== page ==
It's not too late to get the latest COVID-19 booster shot.
Whether it's the bivalent vaccine from drug maker Pfizer or from Moderna, the shots offer more protection against symptomatic infection, public health officials reiterated at a White House briefing on Tuesday.
However, since the vaccines debuted in September, only 13% of American adults have gotten the updated boosters, which target both the original COVID-19 strain and the BA.5 version of the Omicron variant.
“Please, for your own safety, for that of your family, get your updated COVID-19 shot as soon as you're eligible,” Dr. Anthony Fauci, the nation's top infectious disease expert, said at the briefing. It could be the 81-year-old Fauci's last appearance at a White House briefing before his retirement from government at the end of 2022.
The White House says it's planning a six-week campaign to encourage boosters, especially for seniors, the Associated Press reported.
The government authorized the boosters before they knew that they would be effective — but now the data is in showing that they do work well at preventing severe illness, officials said.
“Certainly, as we enter the holiday season, personally I would want the most possible protection if I'm seeing my parents and grandparents,” said the U.S. Centers for Disease Control and Prevention's Dr. Ruth Link-Gelles, who led a study testing the vaccine's effectiveness. “Protection against infection there is going to be really helpful, because you potentially would stop yourself from getting a grandparent or other loved one sick.”
CDC researchers analyzed about 360,000 COVID tests that were administered at pharmacies nationwide for people with symptoms between September and November, comparing the results of those who'd gotten the new shots against those who hadn't.
They found that getting the booster added between 30% and 56% more protection against getting COVID-19.
Test results varied based on how many times a person had previously been vaccinated, how long ago, and their age. People who'd never had a prior booster got the biggest boost from the new bivalent shot, the AP reported.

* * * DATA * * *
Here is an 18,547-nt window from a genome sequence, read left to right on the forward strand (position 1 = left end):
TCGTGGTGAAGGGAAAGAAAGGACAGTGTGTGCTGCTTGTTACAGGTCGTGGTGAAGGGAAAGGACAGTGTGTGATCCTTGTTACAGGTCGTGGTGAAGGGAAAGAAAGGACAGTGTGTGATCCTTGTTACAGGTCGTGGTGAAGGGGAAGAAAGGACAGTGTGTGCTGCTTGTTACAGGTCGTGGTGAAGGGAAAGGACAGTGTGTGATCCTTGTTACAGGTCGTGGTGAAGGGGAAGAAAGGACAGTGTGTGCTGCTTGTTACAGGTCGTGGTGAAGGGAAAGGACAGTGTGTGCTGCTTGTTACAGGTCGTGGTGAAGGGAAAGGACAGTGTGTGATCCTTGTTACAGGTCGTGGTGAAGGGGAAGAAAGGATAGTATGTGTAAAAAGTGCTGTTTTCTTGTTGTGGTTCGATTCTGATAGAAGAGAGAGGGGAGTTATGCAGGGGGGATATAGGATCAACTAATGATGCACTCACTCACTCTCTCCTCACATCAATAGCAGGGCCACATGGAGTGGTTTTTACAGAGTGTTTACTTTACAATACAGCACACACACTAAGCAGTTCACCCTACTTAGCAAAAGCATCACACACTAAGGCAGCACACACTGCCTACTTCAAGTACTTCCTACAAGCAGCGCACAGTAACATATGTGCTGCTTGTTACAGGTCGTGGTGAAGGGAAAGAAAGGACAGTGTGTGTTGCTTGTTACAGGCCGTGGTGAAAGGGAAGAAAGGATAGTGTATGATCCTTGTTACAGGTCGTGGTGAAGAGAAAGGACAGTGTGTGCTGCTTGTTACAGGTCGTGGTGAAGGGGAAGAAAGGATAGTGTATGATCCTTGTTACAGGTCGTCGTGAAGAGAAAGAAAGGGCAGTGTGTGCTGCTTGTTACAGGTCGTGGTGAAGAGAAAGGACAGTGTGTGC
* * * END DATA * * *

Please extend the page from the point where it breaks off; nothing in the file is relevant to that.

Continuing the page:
But even those people who'd received a prior booster earlier in the summer still had 30% to 40% more protection with the bivalent vaccine, versus those who didn't get the new shot.
“We think about it as the additional benefit or incremental benefit of getting one more dose, and in this case that one more dose is a bivalent,” Link-Gelles explained.
Even as newer mutated strains dominate, the original vaccine still offers some protection against getting severe disease and death, although the BA.5 surge has diminished that effect. That's why boosters targeted to newer variants are important, the health officials said.
There's not just COVID to worry about this fall: The U.S. medical system is already feeling the effects of a strong and unusually early flu season, as well as the spread of other respiratory viruses such as respiratory syncytial virus (RSV).
A winter surge of COVID may put people who've never had a COVID vaccine most at risk.
Of course, the SARS-CoV-2 virus that causes COVID-19 continues to mutate, and newer subtypes related to BA.5 are now dominant in the population. However, both Pfizer and Moderna have cited preliminary antibody evidence suggesting the new shots may offer at least some protection against any new Omicron subtypes that have started spreading since the shots' release.
The new boosters are safe and effective, public health officials emphasized, but too many Americans may still not believe that.
“You can decide to trust America's physicians or you can trust some random dude on Twitter,” Dr. Ashish Jha, the White House COVID-19 coordinator, said at the briefing.
Fauci said that “as a physician, it pains me” that people are refusing vaccination because of the U.S. political divide, the AP reported.
The World Health Organization has more on COVID-19.
SOURCE: Associated Press